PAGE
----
I like the idea of reading books, gaining knowledge, being entertained, and imagining things just as much as the next person. And as a writer, reading is an inherent part of my life. But as someone who writes a lot and spends his days reading a lot of blogs, books have recently taken a back seat. So naturally, I turned to audiobooks. But at average prices of $15-25 at Audible, they were way too expensive (context: I’m in my 20s, I’m a writer, and I live in India). So I turned to free audiobooks. The awesome volunteers at Librivox have done a great job at converting out-of-copyright books into audiobooks. That got me through a couple of months.

scribd review

Books for the On-Demand Generation

We’re starting to become the on-demand generation. Everything from TV shows to movies to food, we want them at a moment’s notice, whenever we demand them. Books, though, are late to transition to this era. But they’re here now. Scribd is the Netflix for ebooks. And not just ebooks. They have audiobooks and now even comics. And they keep adding more and more stuff every month.

Fun fact: Scribd started as a user-based document-sharing site in 2008. In October 2013, the site pivoted to being the “Netflix for ebooks.” In the dark corners of the site, the document-sharing part still lives.

scribd reading

Right now, Scribd has over a million ebooks, audiobooks, and comics. You pay $8.99 a month to access all of it. It’s a 9-dollar, all-you-can-eat buffet (there’s a 30-day trial). When you sign up for Scribd, you’re essentially buying a digital library card. You don’t own anything, and when your subscription expires, you lose access. If you read/listen to more than 1 book a month, Scribd is already worth it. Yes, unlike buying the book on Kindle, you don’t own it. But then again, what’s owning when it comes to the digital world? Amazon has the right to delete a book you’ve purchased anyway.

Scribd’s App Experience

You can use Scribd on iOS, Android, Web, and even on your Kindle Fire (I tested it on all but the Fire). From Scribd’s app, you can browse ebooks and audiobooks, download them for offline use and read/listen to them. The app provides position sync for both ebooks and audiobooks across multiple devices.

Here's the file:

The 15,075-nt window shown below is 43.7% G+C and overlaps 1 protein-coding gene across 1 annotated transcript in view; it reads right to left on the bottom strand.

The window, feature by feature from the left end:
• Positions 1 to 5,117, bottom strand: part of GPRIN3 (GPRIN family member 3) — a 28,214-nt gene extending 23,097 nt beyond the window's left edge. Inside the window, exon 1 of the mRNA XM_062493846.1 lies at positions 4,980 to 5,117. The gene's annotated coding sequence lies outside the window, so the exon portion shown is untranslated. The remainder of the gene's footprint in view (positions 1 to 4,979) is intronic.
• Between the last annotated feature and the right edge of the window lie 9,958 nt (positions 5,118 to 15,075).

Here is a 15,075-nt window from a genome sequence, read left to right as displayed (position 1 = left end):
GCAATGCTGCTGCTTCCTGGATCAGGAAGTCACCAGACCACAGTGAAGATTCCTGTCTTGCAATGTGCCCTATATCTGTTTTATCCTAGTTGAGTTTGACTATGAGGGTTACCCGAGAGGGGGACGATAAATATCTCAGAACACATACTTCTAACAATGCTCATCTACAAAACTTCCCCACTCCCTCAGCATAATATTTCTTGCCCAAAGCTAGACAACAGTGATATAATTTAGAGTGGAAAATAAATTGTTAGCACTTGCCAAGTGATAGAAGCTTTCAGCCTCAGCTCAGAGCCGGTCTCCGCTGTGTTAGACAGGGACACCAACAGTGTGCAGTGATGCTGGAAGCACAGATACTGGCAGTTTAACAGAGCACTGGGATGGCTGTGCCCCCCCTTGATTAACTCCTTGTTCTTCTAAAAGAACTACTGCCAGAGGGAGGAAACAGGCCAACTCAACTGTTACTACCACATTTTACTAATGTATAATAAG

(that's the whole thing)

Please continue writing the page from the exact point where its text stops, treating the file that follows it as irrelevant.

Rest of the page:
scribd reading exp

The app does a lot more than the Kindle app. And the experience is just OK. In my 2 weeks of testing, I’ve had the app crash on me when I was out and about listening to an audiobook. Recently, I forgot my last position in the audiobook and started from the beginning. The app is slow at opening ebooks, and syncing audiobooks could also be better. Yes, the app is buggy, and if you’re not tolerant of such acts, it could turn you off from the whole thing.

Scribd vs Amazon Kindle Unlimited

Amazon itself offers a similar buffet service called Kindle Unlimited. I’m not in the US, so I wasn’t able to test it, but preliminary research indicates it’s not a great service. You get 800,000 ebooks and around 3,000 audiobooks. The problem is that there’s no easy way to search if an ebook is available for Kindle Unlimited or not. There’s just a category page for ebooks and audiobooks for Kindle Unlimited (Ebook Friendly offers more tips for solving the Kindle Unlimited book availability mystery).

From what I’ve read, Kindle Unlimited’s collection isn’t that great. And I don’t think it’s going to get better any time soon. And I also don’t think you’ll see the entire Amazon Kindle and Audible library on Kindle Unlimited someday. Because that would mean Amazon competing and undercutting their own product, earning far less. Authors don’t seem to be a big fan of Kindle Unlimited’s payout either.

Scribd, on the other hand, doesn’t offer books for sale. This is their only thing. If they make a deal with a new publication, you get every single thing.